I want to address the issue of proselytizing for just another moment because it is so central to most religions. Most religions claim to be the true religion of God, to be the only way to get into heaven, or have a good relationship with God. Even if it were possible to have a true religion, the tenants would still be subject to interpretation by crazy people, I mean, by religious scholars.
I think we should look deeper. What are the common themes among every major religion? What do they share once we strip off the notion of exclusivity? If religion weren't a matter of heaven or hell, or eternal fate, how would we view each one? My best guess is that we would see hope for a future, caring for one another, and a God who loves people. We would find that each religion teaches that there is an eternal soul within each human, all humanity is connected and sacred, and that there is one supreme God. All of these common ideas are good. They all speak to what we know innately, though we may have forgotten while on this journey. We are far more alike than religion would lead us to believe.
I find it helpful to talk about why we tell people about our faith. Once heaven and hell is removed from the equation, then what? If you ask many Christians would they still go to church if they knew for sure they would make it into heaven, the answer would be "no." Though the catch phrase is "relationship, not religion," most Christians, most religious people do not have a relationship with the being they call God. He is out there somewhere far off, answering prayers when He's in a good mood. They don't know Him as the being that is always present, with a deep care for even the small details of our existence.
God doesn't need us to reach others. Right now, I believe, God is still trying to reach us. You may call Him Coke, while I may call Him Pepsi, but the fact is we are both calling Him. We all long to know this God that created us. I believe we knew God, and then were brainwashed out of this intimate relationship. We were given hoops and hurdles to overcome in order to know the God that knew us before we were formed in our mother's womb. God needs us to reach ourselves.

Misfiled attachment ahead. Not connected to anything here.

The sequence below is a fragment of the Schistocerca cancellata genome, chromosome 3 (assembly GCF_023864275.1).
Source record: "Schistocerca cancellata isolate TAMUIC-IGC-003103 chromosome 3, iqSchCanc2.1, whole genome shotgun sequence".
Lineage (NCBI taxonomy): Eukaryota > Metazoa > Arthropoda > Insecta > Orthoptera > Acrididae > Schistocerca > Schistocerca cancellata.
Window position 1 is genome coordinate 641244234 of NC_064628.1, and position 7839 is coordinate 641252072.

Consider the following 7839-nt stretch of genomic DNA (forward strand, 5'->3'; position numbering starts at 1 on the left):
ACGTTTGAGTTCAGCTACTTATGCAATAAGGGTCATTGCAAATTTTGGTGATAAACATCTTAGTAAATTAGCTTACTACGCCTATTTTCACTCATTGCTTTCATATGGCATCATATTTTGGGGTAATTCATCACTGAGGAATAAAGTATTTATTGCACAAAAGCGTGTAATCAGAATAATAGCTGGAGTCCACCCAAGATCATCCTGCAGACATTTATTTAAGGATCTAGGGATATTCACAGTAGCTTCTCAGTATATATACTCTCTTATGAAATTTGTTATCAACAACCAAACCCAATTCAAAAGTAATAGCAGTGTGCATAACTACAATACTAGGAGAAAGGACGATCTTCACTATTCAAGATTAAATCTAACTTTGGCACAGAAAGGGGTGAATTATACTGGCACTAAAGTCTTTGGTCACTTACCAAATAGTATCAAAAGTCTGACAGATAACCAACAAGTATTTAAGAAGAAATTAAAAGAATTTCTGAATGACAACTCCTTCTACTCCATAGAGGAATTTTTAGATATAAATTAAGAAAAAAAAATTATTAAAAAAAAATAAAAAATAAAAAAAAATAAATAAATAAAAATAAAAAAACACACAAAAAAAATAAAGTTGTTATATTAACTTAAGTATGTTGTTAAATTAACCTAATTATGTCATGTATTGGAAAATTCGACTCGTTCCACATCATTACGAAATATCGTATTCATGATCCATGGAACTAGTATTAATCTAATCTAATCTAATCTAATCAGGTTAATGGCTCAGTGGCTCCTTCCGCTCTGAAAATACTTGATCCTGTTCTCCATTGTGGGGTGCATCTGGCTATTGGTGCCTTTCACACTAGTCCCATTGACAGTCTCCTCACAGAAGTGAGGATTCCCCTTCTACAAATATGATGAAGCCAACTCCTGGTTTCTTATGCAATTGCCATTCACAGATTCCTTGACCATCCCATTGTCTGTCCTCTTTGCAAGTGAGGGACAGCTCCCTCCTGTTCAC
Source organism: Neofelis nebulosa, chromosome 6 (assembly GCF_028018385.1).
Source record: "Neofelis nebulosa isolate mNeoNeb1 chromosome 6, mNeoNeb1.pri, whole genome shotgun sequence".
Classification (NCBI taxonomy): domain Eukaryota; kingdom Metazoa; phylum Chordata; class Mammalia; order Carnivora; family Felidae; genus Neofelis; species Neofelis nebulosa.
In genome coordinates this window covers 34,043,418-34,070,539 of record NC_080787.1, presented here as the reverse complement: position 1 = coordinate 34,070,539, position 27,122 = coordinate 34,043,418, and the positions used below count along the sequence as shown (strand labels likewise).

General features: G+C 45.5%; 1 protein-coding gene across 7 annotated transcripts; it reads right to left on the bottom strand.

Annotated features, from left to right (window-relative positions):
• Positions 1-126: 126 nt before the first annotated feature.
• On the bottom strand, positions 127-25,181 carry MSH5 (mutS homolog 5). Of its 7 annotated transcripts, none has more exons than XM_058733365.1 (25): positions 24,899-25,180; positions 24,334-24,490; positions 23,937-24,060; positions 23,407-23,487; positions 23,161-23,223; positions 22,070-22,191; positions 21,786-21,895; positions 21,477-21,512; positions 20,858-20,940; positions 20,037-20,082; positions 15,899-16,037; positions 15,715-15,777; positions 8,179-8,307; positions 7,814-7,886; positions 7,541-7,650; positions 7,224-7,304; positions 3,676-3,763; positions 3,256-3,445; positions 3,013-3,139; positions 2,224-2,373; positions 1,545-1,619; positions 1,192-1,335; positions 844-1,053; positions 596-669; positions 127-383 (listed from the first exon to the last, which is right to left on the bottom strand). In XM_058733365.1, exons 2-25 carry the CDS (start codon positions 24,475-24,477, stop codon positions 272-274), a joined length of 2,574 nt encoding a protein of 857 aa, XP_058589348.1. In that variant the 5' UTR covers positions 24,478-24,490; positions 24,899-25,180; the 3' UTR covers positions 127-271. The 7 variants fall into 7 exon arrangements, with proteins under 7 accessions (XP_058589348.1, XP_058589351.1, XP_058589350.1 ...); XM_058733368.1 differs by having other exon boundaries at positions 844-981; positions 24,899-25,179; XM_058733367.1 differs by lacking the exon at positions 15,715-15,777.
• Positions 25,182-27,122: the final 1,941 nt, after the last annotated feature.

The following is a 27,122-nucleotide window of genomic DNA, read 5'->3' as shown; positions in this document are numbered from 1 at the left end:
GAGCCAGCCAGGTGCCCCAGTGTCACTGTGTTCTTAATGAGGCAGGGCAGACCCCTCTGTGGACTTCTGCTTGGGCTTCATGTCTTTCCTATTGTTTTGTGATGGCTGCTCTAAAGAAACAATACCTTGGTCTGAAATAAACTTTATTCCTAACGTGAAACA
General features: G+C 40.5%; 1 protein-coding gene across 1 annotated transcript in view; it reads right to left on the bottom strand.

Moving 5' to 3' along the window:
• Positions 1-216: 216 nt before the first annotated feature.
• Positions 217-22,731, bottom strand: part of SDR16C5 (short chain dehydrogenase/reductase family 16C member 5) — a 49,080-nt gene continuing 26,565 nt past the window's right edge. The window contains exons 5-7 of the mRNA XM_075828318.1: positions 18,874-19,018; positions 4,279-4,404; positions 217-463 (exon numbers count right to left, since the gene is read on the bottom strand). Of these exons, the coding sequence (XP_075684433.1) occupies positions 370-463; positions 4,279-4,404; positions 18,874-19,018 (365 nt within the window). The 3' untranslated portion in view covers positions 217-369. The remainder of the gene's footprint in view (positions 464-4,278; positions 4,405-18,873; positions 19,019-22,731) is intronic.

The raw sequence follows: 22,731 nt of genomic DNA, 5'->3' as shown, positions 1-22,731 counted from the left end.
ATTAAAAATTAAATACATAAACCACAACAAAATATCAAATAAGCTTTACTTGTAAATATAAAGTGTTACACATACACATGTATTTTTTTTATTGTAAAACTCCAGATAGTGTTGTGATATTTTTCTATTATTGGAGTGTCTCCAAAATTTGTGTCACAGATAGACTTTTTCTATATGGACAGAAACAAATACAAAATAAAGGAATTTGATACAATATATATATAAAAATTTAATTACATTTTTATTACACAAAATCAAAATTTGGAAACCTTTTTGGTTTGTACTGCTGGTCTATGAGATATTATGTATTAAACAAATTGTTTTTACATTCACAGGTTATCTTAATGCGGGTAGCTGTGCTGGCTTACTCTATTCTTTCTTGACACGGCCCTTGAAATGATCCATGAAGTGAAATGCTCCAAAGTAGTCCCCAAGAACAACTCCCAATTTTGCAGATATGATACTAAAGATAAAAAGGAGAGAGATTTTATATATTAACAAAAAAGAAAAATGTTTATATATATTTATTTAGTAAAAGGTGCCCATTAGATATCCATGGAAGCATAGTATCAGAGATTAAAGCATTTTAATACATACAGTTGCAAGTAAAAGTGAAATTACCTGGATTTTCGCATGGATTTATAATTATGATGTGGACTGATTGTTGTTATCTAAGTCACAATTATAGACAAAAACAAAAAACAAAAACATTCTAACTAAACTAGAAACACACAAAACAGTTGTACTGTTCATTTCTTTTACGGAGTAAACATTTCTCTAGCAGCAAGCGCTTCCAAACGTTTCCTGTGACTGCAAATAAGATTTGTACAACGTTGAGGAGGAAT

If heaven is the only reason you tell someone about Jesus, about whatever you call your God, then it is clear that you have forgotten who He really is. I've never needed an invitation to Neverland Ranch to tell anyone about Michael Jackson. I was just so impressed and even awestruck by his talent that I'd ask my friends, family, even strangers, "Have you heard the new Michael Jackson song? It's really good!" I'm not trying to keep them from something terrible, although life without Michael Jackson's music would suck. I'm trying to introduce them to a wonderful experience that they will enjoy and that will bring them happiness.
God isn't concerned with labels and avoidance. God is all about life and enjoying it to the full. Jesus never preached Christianity, and He never told His followers to go make Christians. Jesus' message was about a spiritual kingdom that is goodness, joy, and peace. We aren't soldiers in an army, fighting and destroying. At least we aren't supposed to be. We are brothers and sisters who should be bound together by love.
"We are God's sons, not His soldiers; we are designed for fellowship, not fighting."
God doesn't need us to go door-to-door and get people saved. He doesn't need us to take a missionary journey to test us to see if we will obey Him. He certainly doesn't desire that we kill the infidel if they don't convert. We don't exist to serve God or to stroke His ego. God isn't petty.
God does need us to reach one another with compassion and love. He needs us to be arms, hugging and helping humanity. God wants us to imitate Him. The best example we have of who He is can be found in the life of Jesus. Jesus met people where they were, even if they weren't like Him - especially if they weren't like Him. He hung out with the sinners and touched the lepers. He broke the religious rules and loved to the point of a self-sacrificial death. God may not need us to reach others to convert them, but I believe He certainly wants us to reach others to love them.